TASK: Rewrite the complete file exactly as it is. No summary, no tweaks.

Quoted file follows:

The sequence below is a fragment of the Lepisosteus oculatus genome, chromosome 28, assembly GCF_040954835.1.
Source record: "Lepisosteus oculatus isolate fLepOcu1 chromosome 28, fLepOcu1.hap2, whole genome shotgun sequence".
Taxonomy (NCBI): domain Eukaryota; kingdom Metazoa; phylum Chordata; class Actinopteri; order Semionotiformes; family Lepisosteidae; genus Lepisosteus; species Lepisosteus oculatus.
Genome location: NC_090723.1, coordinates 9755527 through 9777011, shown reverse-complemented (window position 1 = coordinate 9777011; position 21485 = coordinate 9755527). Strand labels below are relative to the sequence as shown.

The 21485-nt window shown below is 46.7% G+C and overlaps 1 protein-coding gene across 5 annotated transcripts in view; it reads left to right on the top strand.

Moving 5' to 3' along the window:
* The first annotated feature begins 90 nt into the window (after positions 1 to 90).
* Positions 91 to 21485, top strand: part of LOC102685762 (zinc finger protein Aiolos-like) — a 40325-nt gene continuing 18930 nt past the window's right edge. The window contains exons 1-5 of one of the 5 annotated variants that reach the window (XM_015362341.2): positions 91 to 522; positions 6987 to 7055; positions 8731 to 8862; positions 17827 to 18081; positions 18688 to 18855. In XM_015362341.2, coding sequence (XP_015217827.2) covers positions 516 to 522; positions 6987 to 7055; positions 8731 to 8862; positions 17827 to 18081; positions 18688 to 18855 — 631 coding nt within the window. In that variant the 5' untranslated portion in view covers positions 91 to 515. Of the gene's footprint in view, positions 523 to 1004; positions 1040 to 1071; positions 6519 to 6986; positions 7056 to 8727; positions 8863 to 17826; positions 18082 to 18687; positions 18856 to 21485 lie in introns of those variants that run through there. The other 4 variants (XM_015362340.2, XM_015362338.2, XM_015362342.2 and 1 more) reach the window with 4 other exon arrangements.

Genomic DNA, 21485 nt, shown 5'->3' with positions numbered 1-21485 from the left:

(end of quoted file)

The sequence below is a fragment of the Lepisosteus oculatus genome, chromosome 28, assembly GCF_040954835.1.
Source record: "Lepisosteus oculatus isolate fLepOcu1 chromosome 28, fLepOcu1.hap2, whole genome shotgun sequence".
Taxonomy (NCBI): domain Eukaryota; kingdom Metazoa; phylum Chordata; class Actinopteri; order Semionotiformes; family Lepisosteidae; genus Lepisosteus; species Lepisosteus oculatus.
Genome location: NC_090723.1, coordinates 9755527 through 9777011, shown reverse-complemented (window position 1 = coordinate 9777011; position 21485 = coordinate 9755527). Strand labels below are relative to the sequence as shown.

The 21485-nt window shown below is 46.7% G+C and overlaps 1 protein-coding gene across 5 annotated transcripts in view; it reads left to right on the top strand.

Moving 5' to 3' along the window:
* The first annotated feature begins 90 nt into the window (after positions 1 to 90).
* Positions 91 to 21485, top strand: part of LOC102685762 (zinc finger protein Aiolos-like) — a 40325-nt gene continuing 18930 nt past the window's right edge. The window contains exons 1-5 of one of the 5 annotated variants that reach the window (XM_015362341.2): positions 91 to 522; positions 6987 to 7055; positions 8731 to 8862; positions 17827 to 18081; positions 18688 to 18855. In XM_015362341.2, coding sequence (XP_015217827.2) covers positions 516 to 522; positions 6987 to 7055; positions 8731 to 8862; positions 17827 to 18081; positions 18688 to 18855 — 631 coding nt within the window. In that variant the 5' untranslated portion in view covers positions 91 to 515. Of the gene's footprint in view, positions 523 to 1004; positions 1040 to 1071; positions 6519 to 6986; positions 7056 to 8727; positions 8863 to 17826; positions 18082 to 18687; positions 18856 to 21485 lie in introns of those variants that run through there. The other 4 variants (XM_015362340.2, XM_015362338.2, XM_015362342.2 and 1 more) reach the window with 4 other exon arrangements.

Genomic DNA, 21485 nt, shown 5'->3' with positions numbered 1-21485 from the left: